June 2021
Volume 62, Issue 8
Open Access
ARVO Annual Meeting Abstract  |   June 2021
Development of a Pediatric Ophthalmology Biobank
Author Affiliations & Notes
  • Roxanne Noronha
    The Hospital for Sick Children, Toronto, Ontario, Canada
  • Kaitlyn Flegg
    The Hospital for Sick Children, Toronto, Ontario, Canada
  • Helen Dimaras
    The Hospital for Sick Children, Toronto, Ontario, Canada
    University of Toronto, Toronto, Ontario, Canada
  • Footnotes
    Commercial Relationships   Roxanne Noronha, None; Kaitlyn Flegg, None; Helen Dimaras, None
  • Footnotes
    Support  The Hospital for Sick Children Ophthalmology Research Fund
Investigative Ophthalmology & Visual Science June 2021, Vol.62, 2850. doi:
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      Roxanne Noronha, Kaitlyn Flegg, Helen Dimaras; Development of a Pediatric Ophthalmology Biobank. Invest. Ophthalmol. Vis. Sci. 2021;62(8):2850.

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      © ARVO (1962-2015); The Authors (2016-present)

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Purpose : To establish a biobank at the Hospital for Sick Children (SickKids) that catalyzes innovative research in pediatric ophthalmology, and document its first 6 months of operations.

Methods : The biobank leveraged the structural and technological foundation of the SickKids central biobank, which includes state-of-the-art liquid nitrogen facilities, CentraXX data management software, and technical experts trained in biobank operations. Eligible participants, identified in the electronic medical record, included any SickKids patient scheduled to have a tissue removed as part of standard of care that would otherwise be discarded. A broad informed consent model was adopted, allowing storage of tissues for future use in unspecified research; patients were provided with the option to opt-out of specific research components and contact preferences, as per standard SickKids broad consent practice. With patient informed consent, tissues were collected by the patient’s circle of care, then processed and stored according to international standards. Clinical annotated data associated with the tissues were collected from the patient’s electronic medical record and stored in CentraXX.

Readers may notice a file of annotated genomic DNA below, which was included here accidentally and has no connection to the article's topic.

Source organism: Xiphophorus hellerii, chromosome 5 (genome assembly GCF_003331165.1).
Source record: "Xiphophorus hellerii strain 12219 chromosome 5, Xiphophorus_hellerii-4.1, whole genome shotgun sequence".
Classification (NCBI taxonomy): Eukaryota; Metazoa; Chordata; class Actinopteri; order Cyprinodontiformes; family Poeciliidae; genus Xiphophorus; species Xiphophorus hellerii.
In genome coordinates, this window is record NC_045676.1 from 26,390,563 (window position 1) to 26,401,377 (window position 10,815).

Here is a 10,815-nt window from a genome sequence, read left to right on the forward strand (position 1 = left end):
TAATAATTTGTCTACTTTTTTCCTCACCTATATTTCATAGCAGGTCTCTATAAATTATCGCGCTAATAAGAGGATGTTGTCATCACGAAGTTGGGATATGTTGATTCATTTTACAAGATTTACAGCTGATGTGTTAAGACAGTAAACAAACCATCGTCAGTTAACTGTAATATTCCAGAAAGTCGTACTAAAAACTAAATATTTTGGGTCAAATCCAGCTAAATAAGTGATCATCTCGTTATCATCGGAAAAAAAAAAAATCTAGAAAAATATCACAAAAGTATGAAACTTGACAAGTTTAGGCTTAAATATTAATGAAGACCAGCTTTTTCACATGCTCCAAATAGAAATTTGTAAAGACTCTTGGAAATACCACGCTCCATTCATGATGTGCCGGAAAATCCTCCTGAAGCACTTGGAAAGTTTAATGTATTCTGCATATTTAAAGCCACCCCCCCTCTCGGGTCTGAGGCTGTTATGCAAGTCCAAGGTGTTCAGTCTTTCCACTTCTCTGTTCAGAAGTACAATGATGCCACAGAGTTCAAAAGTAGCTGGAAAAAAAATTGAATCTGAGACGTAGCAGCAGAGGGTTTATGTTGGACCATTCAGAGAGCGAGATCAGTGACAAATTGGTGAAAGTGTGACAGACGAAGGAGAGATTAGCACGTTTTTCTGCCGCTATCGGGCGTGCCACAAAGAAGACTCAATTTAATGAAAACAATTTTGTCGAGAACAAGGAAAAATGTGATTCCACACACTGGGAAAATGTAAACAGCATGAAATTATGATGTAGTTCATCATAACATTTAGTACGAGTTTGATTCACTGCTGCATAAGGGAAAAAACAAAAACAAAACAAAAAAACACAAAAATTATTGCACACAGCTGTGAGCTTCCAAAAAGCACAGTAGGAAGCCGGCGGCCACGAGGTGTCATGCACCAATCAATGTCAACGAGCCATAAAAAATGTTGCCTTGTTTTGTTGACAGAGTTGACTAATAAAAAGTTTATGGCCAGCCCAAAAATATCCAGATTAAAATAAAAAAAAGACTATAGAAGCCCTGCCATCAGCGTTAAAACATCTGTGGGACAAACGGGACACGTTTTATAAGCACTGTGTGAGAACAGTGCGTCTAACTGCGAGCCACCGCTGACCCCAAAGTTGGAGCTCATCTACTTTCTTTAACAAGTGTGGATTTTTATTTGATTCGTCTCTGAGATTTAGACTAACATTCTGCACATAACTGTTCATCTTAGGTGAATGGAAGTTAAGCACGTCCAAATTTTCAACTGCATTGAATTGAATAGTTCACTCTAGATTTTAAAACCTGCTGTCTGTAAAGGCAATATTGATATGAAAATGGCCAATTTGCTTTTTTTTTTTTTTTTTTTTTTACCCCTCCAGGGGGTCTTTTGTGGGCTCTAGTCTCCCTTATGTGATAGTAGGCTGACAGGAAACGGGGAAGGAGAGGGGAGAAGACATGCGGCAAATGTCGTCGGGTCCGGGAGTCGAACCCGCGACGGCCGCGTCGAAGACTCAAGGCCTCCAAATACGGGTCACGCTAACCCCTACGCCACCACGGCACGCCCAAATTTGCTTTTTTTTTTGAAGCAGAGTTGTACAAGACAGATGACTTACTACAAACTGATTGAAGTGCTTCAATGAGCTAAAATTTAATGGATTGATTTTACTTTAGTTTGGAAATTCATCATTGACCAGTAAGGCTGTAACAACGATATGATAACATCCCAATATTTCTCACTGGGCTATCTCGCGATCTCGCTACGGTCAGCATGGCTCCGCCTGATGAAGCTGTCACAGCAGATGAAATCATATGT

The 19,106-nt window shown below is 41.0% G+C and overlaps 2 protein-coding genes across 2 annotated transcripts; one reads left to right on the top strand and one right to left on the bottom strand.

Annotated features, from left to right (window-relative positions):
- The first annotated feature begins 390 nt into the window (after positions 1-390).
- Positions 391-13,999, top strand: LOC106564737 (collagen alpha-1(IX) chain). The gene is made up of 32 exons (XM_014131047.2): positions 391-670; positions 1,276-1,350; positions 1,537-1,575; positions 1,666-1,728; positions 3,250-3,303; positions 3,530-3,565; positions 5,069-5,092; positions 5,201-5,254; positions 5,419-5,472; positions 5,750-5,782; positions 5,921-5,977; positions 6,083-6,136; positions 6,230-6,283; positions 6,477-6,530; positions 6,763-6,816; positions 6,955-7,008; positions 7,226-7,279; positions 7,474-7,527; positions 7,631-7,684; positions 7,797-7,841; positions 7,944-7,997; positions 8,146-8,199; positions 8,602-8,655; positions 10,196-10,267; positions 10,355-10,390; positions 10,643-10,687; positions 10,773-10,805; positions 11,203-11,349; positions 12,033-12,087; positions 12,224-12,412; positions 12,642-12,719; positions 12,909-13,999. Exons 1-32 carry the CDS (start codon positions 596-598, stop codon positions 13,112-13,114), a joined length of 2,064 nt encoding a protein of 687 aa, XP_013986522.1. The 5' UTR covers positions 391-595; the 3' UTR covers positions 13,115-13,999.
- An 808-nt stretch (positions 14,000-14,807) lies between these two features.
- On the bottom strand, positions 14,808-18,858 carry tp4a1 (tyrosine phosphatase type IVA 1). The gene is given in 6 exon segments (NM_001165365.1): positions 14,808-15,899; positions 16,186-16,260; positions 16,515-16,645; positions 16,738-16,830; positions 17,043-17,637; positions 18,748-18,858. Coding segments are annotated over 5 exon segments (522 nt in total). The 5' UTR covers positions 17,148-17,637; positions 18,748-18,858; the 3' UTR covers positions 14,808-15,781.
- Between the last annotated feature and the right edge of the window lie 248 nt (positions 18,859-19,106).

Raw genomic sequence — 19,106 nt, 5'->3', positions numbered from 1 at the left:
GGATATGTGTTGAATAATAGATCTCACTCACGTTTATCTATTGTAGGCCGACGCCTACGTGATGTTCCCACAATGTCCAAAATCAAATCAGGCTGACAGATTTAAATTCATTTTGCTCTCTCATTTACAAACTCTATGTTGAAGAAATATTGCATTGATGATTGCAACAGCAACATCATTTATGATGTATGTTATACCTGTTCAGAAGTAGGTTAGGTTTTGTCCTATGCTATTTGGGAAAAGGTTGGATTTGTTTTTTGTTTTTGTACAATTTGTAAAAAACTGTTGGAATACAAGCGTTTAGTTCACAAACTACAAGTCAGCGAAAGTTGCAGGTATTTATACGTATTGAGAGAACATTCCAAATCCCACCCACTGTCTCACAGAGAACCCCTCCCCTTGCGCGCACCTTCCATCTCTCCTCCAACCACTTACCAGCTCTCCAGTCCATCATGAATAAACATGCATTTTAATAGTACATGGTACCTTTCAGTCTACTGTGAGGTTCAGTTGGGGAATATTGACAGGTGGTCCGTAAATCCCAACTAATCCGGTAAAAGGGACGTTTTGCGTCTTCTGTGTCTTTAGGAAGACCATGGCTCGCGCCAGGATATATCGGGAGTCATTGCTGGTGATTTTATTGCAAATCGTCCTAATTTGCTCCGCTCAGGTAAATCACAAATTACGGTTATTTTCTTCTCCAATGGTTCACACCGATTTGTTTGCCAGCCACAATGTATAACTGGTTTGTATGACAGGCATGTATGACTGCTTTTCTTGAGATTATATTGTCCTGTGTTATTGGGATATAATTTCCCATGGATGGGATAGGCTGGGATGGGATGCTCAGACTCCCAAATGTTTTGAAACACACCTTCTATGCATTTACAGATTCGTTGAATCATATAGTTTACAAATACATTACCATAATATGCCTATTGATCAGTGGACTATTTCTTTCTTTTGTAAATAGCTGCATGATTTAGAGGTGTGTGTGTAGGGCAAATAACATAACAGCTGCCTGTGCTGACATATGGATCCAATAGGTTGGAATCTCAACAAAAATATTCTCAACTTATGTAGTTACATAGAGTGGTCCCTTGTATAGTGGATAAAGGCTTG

A governance structure to oversee sharing of specimens with scientists was developed. The biobank was approved by the SickKids Research Ethics Board.

Results : From June to December 2020, 16 eligible patients were identified; 14 were approached and 13 provided written informed consent (13/14=93% consent rate). Of consented patients, 13 agreed to whole genome sequencing research, 10 to sharing genomic sequencing data with industry, 13 to development of cell lines, 10 to sharing cell lines with industry, and 12 to other research by industry partners; 12 wished to be informed of carrier status and 10 agreed to future research contact. Patients covered 3 diagnoses (retinoblastoma, Coat’s disease, von-Hippel Lindau syndrome) and contributed 10 specimens (including tumor, retinal tissue, vitreous humor, aqueous humor and subretinal fluid), resulting in 18 aliquots for use in future research.

Conclusions : This is the first pediatric ophthalmology biobank of its kind. Future steps include registration with relevant biobank databases, and collaboration with additional clinical sites to increase tissue collection, patient partners to enhance recruitment, and scientists to promote use of the tissues.

This is a 2021 ARVO Annual Meeting abstract.


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